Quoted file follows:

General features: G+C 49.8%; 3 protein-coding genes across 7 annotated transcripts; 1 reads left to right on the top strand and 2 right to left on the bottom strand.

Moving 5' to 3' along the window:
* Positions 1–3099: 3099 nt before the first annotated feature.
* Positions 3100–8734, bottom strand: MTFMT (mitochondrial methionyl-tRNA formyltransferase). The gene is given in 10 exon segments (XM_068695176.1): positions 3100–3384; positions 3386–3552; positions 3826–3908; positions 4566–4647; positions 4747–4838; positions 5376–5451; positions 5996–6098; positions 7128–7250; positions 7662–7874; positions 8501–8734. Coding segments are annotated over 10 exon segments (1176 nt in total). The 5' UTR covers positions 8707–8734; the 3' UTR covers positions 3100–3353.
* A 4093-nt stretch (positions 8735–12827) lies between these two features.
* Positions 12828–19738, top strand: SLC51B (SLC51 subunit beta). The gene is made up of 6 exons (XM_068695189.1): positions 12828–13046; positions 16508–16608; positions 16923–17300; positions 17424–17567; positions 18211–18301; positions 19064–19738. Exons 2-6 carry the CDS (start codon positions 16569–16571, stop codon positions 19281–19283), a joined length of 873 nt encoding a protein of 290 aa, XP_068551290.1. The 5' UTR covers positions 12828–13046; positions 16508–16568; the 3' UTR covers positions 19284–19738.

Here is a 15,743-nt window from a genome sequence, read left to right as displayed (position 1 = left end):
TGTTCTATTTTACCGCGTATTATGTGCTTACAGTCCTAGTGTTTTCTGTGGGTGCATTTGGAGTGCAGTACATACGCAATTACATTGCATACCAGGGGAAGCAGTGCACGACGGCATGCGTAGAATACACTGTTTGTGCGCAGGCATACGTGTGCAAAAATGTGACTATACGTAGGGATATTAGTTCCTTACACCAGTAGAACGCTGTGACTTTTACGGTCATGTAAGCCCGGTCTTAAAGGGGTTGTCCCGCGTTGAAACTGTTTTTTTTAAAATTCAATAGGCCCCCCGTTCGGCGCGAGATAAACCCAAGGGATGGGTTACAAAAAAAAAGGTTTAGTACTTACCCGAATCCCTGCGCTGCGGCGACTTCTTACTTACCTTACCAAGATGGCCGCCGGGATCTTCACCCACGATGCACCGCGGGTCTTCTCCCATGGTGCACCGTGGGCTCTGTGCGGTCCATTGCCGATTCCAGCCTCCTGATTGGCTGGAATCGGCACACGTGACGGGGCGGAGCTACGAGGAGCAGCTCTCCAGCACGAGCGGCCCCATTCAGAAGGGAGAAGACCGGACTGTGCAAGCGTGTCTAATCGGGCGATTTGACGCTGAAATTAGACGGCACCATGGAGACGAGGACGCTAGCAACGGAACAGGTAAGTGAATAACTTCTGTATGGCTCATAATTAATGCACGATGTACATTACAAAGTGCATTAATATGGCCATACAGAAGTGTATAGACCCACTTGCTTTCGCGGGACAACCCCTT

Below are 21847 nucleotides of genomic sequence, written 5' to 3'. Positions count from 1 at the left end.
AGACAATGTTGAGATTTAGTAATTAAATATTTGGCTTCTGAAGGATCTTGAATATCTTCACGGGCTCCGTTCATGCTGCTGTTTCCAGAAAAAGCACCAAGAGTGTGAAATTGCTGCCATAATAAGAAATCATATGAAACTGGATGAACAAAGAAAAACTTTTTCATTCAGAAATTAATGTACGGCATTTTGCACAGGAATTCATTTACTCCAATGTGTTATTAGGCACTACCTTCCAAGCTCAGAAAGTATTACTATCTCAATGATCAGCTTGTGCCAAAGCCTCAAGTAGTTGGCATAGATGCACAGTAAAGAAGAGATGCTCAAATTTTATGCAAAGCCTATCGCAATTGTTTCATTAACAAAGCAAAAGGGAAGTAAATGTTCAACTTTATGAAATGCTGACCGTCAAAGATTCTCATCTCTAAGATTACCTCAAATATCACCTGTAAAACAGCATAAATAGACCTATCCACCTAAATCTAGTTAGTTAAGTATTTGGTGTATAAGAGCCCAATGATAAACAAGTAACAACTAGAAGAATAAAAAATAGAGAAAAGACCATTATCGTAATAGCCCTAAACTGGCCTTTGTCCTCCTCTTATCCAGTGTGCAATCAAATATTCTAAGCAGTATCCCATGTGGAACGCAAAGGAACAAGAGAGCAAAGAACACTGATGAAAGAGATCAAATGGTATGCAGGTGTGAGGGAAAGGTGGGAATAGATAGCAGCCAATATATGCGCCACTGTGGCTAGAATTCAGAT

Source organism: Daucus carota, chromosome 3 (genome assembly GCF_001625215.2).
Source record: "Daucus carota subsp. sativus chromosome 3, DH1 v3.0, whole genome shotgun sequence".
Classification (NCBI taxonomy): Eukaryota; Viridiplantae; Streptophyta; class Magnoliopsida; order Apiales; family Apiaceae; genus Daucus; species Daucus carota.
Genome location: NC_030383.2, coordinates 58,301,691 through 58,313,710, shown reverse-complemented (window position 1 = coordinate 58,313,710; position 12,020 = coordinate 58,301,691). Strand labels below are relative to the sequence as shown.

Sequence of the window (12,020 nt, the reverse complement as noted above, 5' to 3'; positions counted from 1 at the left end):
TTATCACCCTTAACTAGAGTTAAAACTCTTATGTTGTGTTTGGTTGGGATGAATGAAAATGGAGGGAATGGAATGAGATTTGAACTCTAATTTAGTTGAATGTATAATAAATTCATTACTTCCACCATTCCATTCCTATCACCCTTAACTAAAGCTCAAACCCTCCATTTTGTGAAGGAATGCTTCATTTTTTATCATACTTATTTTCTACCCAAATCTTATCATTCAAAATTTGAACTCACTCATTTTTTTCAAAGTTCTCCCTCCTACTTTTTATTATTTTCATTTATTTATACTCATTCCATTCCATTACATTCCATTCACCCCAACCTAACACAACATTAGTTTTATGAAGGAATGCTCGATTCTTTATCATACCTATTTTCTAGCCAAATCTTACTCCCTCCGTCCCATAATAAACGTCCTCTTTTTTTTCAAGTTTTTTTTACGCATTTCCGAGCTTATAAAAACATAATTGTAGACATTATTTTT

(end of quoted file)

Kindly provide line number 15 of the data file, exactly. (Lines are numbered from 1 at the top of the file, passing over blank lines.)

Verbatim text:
Sequence of the window (12,020 nt, the reverse complement as noted above, 5' to 3'; positions counted from 1 at the left end):